Forgiveness is an attribute of God which demands our attention because it's so integral to the Gospel. Jesus forgives us our original sin unto justification:

He has delivered us from the domain of darkness and transferred us to the kingdom of his beloved Son, in whom we have redemption, the forgiveness of sins. (Colossians 1:13-14).

Jesus forgives us our sins post-salvation when we repent:

If we confess our sins, he is faithful and just to forgive us our sins and to cleanse us from all unrighteousness. (1 John 1:19).

In this verse, we learn about the infinite-ness of forgiveness. Such forgiveness includes riches of His grace (which is infinite), how it is dispensed (lavishly), and that it's made known to us in all wisdom and insight.

In him we have redemption through his blood, the forgiveness of our trespasses, according to the riches of his grace, which he lavished upon us, in all wisdom and insight making known to us the mystery of his will, according to his purpose, which he set forth in Christ as a plan for the fullness of time, to unite all things in him, things in heaven and things on earth. (Ephesians 1:7-10)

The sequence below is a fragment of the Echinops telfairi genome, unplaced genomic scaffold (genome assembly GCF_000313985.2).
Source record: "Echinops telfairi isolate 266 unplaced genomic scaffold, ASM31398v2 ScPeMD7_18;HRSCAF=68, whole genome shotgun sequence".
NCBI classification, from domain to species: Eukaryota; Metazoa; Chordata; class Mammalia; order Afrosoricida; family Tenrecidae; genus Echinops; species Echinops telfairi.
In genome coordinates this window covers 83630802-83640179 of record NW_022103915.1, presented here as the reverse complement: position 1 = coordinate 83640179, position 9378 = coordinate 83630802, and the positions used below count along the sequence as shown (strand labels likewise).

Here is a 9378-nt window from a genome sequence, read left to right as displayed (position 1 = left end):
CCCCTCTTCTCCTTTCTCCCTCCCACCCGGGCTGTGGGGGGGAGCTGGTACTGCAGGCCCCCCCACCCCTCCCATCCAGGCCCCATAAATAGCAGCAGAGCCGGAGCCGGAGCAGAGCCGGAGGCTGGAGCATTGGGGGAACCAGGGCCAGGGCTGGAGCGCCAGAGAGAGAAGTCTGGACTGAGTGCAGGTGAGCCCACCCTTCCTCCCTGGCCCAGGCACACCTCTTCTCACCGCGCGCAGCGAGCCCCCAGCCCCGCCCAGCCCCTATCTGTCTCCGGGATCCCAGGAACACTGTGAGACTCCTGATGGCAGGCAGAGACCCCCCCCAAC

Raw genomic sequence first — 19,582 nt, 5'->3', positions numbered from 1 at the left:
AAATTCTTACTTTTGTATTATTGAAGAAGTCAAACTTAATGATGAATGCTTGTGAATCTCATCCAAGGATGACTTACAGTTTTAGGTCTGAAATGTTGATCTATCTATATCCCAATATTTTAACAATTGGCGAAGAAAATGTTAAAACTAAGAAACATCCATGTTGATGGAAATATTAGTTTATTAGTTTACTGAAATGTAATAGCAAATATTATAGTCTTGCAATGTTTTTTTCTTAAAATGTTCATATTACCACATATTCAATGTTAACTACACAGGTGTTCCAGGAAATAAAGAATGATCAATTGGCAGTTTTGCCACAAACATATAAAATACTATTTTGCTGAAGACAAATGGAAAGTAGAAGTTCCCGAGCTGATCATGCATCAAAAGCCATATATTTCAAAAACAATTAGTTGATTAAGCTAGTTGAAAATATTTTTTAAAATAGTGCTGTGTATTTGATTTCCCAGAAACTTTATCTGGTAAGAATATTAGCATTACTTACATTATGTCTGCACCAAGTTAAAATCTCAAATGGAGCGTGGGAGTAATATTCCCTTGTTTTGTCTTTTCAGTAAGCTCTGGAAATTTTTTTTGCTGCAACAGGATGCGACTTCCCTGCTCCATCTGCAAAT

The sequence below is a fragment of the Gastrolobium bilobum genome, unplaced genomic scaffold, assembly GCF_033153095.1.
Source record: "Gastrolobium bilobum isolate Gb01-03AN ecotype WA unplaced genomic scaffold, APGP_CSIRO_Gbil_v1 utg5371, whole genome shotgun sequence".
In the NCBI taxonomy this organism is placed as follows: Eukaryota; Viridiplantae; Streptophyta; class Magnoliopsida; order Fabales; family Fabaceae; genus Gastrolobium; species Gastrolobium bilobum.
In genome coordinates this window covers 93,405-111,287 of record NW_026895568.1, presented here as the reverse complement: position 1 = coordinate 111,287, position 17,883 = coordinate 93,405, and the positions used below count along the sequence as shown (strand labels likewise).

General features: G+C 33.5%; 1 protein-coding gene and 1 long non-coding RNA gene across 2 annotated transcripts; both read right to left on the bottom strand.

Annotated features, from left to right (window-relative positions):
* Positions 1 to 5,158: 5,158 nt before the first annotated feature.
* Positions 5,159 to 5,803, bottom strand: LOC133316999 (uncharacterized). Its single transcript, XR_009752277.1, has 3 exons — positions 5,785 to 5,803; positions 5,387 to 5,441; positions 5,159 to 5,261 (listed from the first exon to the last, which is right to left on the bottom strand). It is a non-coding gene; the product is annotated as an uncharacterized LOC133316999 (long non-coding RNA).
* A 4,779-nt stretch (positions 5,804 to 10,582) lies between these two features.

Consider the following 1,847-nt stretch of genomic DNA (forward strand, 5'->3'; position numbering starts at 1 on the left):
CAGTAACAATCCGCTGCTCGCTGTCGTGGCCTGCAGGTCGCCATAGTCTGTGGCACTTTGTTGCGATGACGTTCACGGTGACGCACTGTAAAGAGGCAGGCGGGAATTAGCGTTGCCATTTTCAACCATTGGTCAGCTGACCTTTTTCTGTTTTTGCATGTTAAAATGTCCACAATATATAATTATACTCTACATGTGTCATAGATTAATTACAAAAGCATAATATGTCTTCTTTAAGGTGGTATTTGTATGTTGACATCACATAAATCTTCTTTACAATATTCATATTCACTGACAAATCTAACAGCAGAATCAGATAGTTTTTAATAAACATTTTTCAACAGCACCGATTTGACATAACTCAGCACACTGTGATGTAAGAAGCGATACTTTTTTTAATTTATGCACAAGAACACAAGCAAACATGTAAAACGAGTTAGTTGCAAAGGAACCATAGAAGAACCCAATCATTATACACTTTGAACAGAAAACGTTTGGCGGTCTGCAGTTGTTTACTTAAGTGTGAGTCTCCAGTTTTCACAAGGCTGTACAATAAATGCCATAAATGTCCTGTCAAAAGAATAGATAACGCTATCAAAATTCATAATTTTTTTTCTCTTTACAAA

Do we have more wisdom than God and more insight as regards forgiveness within the place of His plan? What a ghastly thought! However that is exactly what we are saying when we say we know that God forgives us, but we just can't seem to forgive ourselves.

On the surface it might sound pious and humble to say that you can't forgive yourself, but it isn't. If you knew you sinned and asked Jesus to forgive you, He has. Leave it with Him and go on about your business in confidence of His love and according to the riches of His grace.


Friday, September 23, 2016

Does God speak in unidentified promptings?

A quick lesson on discerning a meme. I saw this on Facebook. Here is a lesson on how to parse the silly sayings we see on social media. Let;s take it apart phrase by phrase and really think about what it is trying to communicate.



"Unidentified promptings" contradicts his word on the face of it, because He always identified Himself as the One speaking. Even when God spoke to pagans they knew this was an authoritative and undeniable voice of a God they must obey.

Would God speak behind a veil of uncertainty as to the source? No, never. Further, the Lord never spoke unclearly to an audience. He was always open and authoritative when He spoke. (Matthew 7:29). Did the Lord say "I shall give Pharaoh unidentified promptings to let My people go"? (Exodus 4:22). Does Exodus 7:17 say, "Thus prompts the LORD in unidentified manner, In this thou shalt strongly suspect through an inner voice that I am the LORD: behold, I will smite with the rod that is in mine hand upon the waters which are in the river, and they shall be turned to blood. Probably. If you discern the prompting correctly."